Maricopa County has a leading alternative dispute resolution (ADR) program — the “Settlement Conference.” This ADR settlement program is made available in family law cases, other civil cases, and probate cases within the county.
The parties may be referred to a Settlement Conference in advance of any trial, in an attempt to settle their remaining disputed issues. A commissioner or judge pro tempore (a temporary judge) is appointed to preside over the conference and offer a legal opinion on the likelihood of success on each party’s position. The judge’s non-binding advisory opinion is often a much-needed “wake up” call on the legal merits of each party’s case. Rest assured, the judge pro tempore is never the same judge assigned to the family law case.
In preparation for the conference, the parties each submit a “Settlement Memorandum” advising the judge of their respective legal positions. At the conference, which may take two hours or more to conduct, the parties with their attorneys appear before the judge. Each party should be fully prepared to discuss all previous negotiations and the results of those negotiations, the consequences of a trial if settlement isn’t forthcoming, the details of their finances, and any other unresolved issues.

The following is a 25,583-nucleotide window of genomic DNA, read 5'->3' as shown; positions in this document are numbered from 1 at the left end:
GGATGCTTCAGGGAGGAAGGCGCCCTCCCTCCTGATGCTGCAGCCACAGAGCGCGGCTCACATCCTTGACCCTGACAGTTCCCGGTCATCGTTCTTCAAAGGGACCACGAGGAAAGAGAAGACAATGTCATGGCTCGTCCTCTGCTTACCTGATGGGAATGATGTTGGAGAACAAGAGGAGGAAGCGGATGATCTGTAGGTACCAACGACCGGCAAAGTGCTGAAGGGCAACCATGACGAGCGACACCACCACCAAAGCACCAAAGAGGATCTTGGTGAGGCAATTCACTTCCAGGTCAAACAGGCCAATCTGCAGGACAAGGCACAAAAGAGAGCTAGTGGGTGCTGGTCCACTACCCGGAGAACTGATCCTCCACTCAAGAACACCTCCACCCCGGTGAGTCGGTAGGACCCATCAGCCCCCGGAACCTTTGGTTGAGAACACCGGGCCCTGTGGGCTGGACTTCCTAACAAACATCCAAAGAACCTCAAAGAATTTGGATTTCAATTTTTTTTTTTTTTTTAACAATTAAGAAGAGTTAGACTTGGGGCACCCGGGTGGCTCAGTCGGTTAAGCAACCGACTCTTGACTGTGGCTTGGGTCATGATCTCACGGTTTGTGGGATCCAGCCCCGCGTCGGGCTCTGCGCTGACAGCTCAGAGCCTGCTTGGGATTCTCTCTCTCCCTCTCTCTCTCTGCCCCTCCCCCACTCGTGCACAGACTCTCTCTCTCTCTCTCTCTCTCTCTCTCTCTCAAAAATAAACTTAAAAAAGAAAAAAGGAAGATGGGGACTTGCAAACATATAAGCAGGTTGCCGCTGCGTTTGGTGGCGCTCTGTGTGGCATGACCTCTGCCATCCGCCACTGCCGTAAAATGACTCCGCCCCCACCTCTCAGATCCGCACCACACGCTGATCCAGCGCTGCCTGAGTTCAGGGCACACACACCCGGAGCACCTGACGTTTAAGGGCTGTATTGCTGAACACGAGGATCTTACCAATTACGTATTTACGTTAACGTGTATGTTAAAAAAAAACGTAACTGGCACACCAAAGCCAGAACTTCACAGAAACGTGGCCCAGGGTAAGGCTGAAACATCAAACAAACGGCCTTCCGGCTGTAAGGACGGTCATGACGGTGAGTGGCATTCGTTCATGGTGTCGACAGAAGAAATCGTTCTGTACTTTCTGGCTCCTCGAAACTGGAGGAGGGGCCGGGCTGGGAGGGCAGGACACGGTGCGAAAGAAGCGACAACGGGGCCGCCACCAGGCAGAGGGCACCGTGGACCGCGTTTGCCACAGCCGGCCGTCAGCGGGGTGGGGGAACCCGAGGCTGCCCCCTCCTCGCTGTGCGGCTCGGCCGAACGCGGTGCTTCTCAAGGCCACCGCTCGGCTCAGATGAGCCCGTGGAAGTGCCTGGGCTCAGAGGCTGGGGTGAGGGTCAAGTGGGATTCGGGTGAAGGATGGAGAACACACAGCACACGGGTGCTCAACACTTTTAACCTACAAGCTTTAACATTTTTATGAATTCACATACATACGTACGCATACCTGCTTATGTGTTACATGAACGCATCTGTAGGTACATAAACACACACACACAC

The ADR conference is typically conducted a month or two in advance of the trial date. If the conference results in a complete settlement of all the issues, then the trial date is vacated — it is no longer necessary. When a partial settlement is achieved, the case will proceed to trial on the remaining issues. Of course, if no further settlement is reached, the case also proceeds to trial.
This conference is often the last formal opportunity the attorneys will have to broker a settlement in advance of trial. In our experience, these Settlement Conferences are very useful in resolving difficult cases. They allow a fresh view, through the eyes of the judge, on the legal issues in the case. This ADR process often leads to breakthroughs in the negotiations, even when further settlement was believed to be an impossibility.